Wyck has an impressive history of brewing. Reuben Haines “the Elder,” owner of Wyck House in the late 1700s, opened a brewery in Philadelphia called “Haines and Sons.” This was moved to Germantown in 1794 after the Yellow Fever Epidemic, and then became the Germantown Brewery when Caspar Wistar Haines inherited the business. Haines’ brewery was well known in Philadelphia. George Washington visited the establishment and ventured to sell Haines barley for his brew. Haines was a prolific brewer in the late 1700s, and in 1788 he led a parade of brewery men in a commemorative procession of the US Constitution, holding banners that proclaimed “Proper Drinks for Americans” and “Home Brewed is Best.” These slogans stem from an American belief in supporting American industry by not buying imported goods. In 1789 Massachusetts passed an act which encouraged citizens to manufacture and buy American beer and ale, further displaying American pride in their own industry. Reuben Haines I continued to run the brewery in Philadelphia until 1793, when he died of Yellow Fever.
Caspar Wistar Haines, the son of Reuben Haines, continued in the family brewing business, opening up the brewery that sat on Walnut Lane and Germantown Avenue, called Germantown Brewery. A ledger of the Germantown brewery between 1794 and 1801 lists a total of 425 customers or suppliers of the brewery, many of whom were local. The Direct Tax List of 1798 helps identify the dimensions of the Germantown Brewery; the malt house and kiln were the largest structures, with the Brewhouse being almost half its length. Both houses were stone. A sign remains from the brewery with both German and English wording, welcoming customers. The faded sign reads “Germantown Brewery” and underneath that “Germantauner Braüerrey.”
The Germantown Brewery was not owned by the Haines’ throughout its entire history. In 1801, after Caspar Wistar Haines’ death, the brewery was leased to Thomas Hadley, who then ran the brewery until he passed away in 1840. The family at Wyck decided to shut down the brewery afterwards for a plethora of reasons, including the commonality of temperance societies, the decrease in beer consumption, and the miniscule income from the brewery. Though the family’s hands-on approach to brewing ended at the very beginning of the 19th century, the significance of the Wyck breweries live on in the stories told at the house today.
On display in the house is a mashing oar, which was used in the Germantown Brewery to mash the malt in order to make wort. Wort was the substance that the hops would be added to, and then the liquid would be fermented. Also in the Wyck collection is a hydrometer which would have been used in the brewery. A hydrometer is a device used to measure the alcohol content of one’s brew. Wyck is furthermore in possession of a volume scale, which allows one to weight their brew. Tools similar to these are still used in brewing today.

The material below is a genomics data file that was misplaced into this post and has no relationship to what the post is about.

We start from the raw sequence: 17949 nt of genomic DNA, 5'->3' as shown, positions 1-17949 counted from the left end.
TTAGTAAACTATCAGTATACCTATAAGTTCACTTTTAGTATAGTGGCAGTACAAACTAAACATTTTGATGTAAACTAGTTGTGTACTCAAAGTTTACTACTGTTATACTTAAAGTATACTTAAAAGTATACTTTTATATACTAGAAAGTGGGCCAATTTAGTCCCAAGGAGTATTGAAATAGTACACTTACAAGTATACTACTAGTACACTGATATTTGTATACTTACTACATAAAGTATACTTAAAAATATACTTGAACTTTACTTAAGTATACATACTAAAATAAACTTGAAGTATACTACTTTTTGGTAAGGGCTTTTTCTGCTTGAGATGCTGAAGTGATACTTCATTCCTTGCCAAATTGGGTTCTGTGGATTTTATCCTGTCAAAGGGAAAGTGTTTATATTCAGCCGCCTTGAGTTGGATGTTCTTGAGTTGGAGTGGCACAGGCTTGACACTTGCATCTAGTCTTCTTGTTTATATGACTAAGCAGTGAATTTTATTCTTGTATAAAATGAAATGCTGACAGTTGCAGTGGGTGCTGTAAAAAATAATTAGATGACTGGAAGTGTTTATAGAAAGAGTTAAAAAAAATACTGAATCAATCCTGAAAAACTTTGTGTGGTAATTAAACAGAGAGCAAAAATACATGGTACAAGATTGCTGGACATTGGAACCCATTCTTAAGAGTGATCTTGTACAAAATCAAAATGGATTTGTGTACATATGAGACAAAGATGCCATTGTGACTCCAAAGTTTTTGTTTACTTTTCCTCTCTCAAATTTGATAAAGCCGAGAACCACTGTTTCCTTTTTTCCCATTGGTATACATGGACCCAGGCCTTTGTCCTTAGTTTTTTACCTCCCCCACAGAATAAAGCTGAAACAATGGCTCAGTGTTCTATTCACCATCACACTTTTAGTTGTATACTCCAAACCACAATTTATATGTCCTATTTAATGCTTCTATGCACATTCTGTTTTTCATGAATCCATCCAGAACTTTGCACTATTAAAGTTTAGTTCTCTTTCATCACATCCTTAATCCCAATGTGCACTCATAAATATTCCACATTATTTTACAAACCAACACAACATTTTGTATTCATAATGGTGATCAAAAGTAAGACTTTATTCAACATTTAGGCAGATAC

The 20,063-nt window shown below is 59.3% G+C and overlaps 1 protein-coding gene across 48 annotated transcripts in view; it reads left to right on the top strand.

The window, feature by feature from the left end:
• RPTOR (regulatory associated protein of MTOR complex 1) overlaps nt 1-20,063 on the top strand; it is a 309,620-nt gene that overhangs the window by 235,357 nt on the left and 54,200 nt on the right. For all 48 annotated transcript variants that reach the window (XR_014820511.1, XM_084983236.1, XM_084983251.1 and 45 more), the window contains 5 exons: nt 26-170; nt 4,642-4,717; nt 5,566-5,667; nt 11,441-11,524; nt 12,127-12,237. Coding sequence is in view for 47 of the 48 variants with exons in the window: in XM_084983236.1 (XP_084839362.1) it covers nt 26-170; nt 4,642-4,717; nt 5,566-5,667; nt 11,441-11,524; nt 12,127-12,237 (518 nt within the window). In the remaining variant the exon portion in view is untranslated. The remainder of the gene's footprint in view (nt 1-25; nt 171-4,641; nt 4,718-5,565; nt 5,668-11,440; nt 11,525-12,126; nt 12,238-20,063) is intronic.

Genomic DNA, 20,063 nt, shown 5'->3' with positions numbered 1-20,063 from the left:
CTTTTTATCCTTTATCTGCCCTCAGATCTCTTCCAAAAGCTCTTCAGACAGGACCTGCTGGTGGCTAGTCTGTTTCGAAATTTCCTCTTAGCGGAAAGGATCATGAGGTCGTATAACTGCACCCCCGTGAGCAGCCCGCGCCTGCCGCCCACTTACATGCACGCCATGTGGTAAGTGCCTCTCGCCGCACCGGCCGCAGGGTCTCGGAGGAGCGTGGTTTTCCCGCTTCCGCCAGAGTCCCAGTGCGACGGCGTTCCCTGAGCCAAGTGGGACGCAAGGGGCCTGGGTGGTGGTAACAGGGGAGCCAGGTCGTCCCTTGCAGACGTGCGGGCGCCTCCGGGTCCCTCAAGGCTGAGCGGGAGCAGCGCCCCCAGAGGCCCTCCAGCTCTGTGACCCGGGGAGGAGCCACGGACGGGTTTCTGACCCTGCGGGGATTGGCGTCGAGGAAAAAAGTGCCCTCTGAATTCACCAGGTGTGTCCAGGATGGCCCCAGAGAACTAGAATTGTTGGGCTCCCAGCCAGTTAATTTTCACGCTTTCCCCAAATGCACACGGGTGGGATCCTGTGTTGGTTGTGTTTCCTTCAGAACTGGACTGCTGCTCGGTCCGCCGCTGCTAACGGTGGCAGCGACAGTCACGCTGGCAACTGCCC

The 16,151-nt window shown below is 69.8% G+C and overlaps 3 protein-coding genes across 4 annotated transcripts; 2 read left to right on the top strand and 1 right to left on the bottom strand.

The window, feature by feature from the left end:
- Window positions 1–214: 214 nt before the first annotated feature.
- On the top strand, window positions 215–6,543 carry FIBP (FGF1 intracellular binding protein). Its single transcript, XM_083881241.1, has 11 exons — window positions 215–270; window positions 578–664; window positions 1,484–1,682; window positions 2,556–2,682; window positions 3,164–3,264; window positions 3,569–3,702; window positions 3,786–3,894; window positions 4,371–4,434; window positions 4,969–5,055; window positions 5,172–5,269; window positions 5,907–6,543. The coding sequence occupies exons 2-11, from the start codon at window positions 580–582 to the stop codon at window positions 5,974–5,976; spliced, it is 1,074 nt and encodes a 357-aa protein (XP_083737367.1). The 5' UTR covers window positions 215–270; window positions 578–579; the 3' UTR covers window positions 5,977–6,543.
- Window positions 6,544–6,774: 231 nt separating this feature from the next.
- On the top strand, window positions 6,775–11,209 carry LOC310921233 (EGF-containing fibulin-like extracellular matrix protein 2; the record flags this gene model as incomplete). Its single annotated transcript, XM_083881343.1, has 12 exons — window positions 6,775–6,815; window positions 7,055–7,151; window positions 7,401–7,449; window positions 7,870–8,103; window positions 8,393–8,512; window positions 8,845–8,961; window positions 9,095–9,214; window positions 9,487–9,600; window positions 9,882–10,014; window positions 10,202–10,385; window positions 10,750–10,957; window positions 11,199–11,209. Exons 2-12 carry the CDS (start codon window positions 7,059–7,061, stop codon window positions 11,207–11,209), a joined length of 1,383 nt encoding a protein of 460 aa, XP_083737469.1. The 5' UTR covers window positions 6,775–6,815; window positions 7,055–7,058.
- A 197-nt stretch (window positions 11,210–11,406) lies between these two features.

Today Americans can get any type of beer their heart desires; what isn’t brewed at home can easily be imported. But when America had just won her independence, when all the citizens of the new nation wanted to promote home businesses and import as little as possible, American brews were the norm. There was no Weiss beer or pale ale category, but Americans still had a list of brews to try; elderberry beer, wormwood ale, strong beer, china ale, treacle beer, small beer, and porters being some of the most common. Cost wise, a gallon of strong beer from a public house would have cost about fifty cents, while a gallon of small beer would have cost eighteen. Hops and malt are some of the most important ingredients in beer, and a bushel of malt would cost a dollar, while a pound of hops would cost twenty cents. According to the Family Brewer, most people usually only used a third of a pound of hops to make a gallon of beer.
Wyck has a grand history, full of interesting people and ideas. The brewery is only a small part of that history, but a part that the family and those at Wyck are immensely proud of.
Baron, Stanley. Brewed in America: A History of Beer and Ale in the United States. Little, Brown and Company, 1962. Boston.
Cantwell, Dick. “Brewing in Colonial America”. Craft Beer & Brewing Magazine. Unfiltered Media Group, LLC, 2017. Web. <https://beerandbrewing.com/dictionary/yPV4Boo9uC/brewing-in-colonial-america/>
“Customers of the Haines’ Brewery 1794-1801.” Brewery. Box Number. Wyck Association Archives.
“Daybooks and ledgers of Reuben haines, 1814-1824.” Page 165. Wyck Association Archives.
Gaves, B. “The Complete Family Brewer or the best method for brewing or making any quantity of good strong ale and strong beer.” Philadelphia, 1805.
“Germantown Brewery Ledger.” Brewing. “box Name”. Wyck Association Archives.
“History of American Beer”. Beeradvocate. Web. 2003. <http://www.beeradvocate.com/beer/101/history_american_beer.php.>
“References to the Haines’ Brewery.” Page 197. Wyck Association Archives.